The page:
Deans' stroke musings

Changing stroke rehab and research worldwide now.Time is Brain!Just think of all the trillions and trillions of neurons that DIE each day because there are NO effective hyperacute therapies besides tPA(only 12% effective). I have 493 posts on hyperacute therapy, enough for researchers to spend decades proving them out. These are my personal ideas and blog on stroke rehabilitation and stroke research. Do not attempt any of these without checking with your medical provider. Unless you join me in agitating, when you need these therapies they won't be there.

What this blog is for:

Shortly after getting out of the hospital and getting NO information on the process or protocols of stroke rehabilitation and recovery I started searching on the internet and found that no other survivor received useful information. This is an attempt to cover all stroke rehabilitation information that should be readily available to survivors so they can talk with informed knowledge to their medical staff. It's quite disgusting that this information is not available from every stroke association and doctors group.
My back ground story is here:http://oc1dean.blogspot.com/2010/11/my-background-story_8.html

Wednesday, September 28, 2016

Shanghai claims breakthrough to treat brain aneurysms

See how long it is before your doctor becomes aware of this solution
http://my.medicarepublic.com/shanghai-claims-breakthrough-to-treat-brain-aneurysms/
A brain aneurysm can be a deadly time bomb, if it’s not detected early enough. Now, one hospital in Shanghai is claiming a breakthrough in the development of a new device, which doctors say can stem recurrence rates for larger aneurysms.
Doctor Liu Jianmin from Shanghai Changhai Hospital is getting ready for his next surgery…But this time, it won’t be behind closed doors. The micro-surgery procedure will be broadcast live to the World Neurovascular Conference in Chicago. That’s because Doctor Liu is inserting a brand new device, a flow diverter called a Tubridge. It can help to control blood flow into the aneurysm, and actually make it shrink. The device was jointly developed by the hospital and the Micro Port Scientific Corporation, which is also based in Shanghai.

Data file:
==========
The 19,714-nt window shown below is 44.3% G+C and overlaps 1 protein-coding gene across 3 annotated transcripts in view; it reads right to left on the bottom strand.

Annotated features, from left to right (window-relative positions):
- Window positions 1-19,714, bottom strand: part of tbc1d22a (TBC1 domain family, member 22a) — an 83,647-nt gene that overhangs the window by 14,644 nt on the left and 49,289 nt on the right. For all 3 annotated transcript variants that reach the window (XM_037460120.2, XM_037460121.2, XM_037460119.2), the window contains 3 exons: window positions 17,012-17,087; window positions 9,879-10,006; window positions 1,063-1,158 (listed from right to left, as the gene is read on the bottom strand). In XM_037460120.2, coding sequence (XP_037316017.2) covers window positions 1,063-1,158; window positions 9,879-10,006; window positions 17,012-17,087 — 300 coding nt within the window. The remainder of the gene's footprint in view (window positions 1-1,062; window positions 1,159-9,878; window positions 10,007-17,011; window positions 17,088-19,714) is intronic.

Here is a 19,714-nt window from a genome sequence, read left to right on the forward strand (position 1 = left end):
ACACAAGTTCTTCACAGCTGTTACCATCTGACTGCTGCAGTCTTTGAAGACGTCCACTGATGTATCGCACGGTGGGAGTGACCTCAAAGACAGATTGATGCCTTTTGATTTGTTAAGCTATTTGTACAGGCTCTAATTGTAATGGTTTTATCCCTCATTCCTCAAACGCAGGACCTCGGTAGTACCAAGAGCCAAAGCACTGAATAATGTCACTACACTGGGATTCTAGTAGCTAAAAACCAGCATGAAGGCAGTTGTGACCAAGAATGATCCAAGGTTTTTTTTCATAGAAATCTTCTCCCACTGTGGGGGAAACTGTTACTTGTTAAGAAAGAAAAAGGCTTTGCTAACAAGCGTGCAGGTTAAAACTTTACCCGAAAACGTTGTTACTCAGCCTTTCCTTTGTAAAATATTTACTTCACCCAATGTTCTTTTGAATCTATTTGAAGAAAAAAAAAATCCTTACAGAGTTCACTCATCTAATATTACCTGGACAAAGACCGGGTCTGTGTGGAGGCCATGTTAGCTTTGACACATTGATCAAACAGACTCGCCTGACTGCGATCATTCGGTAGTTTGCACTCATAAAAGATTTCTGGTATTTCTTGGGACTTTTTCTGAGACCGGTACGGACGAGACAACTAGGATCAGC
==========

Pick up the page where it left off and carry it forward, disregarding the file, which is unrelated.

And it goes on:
“In our clinical tests, we’ve shown that the cure rate for larger aneurysms is higher than 90-percent. It produces much better results than the traditional treatment,” said doctor Liu.
A cerebral aneurysm is a weak or thin spot on a blood vessel in the brain that balloons up and fills with blood. The bulging aneurysm can put pressure on a nerve or surrounding brain tissue. Aneurysms can later burst and bleed into the brain, causing serious complications or even death.
It’s taken 8 years of hard work to develop the Tubridge. But it looks like the efforts of Doctor Liu and the hospital may be about to pay off.
“We gradually realized that behind the bulging aneurysm is a lesion of the vascular wall. The device we use is to fix the wall. Once the wall is fixed, the aneurysm will become small and will heal,” he said.
Treating brain aneurysms is highly precise and complex work. And that means it’s also very expensive. It’s hoped that this latest innovation will be a step towards a cheaper cost and a greater number of successful cures.

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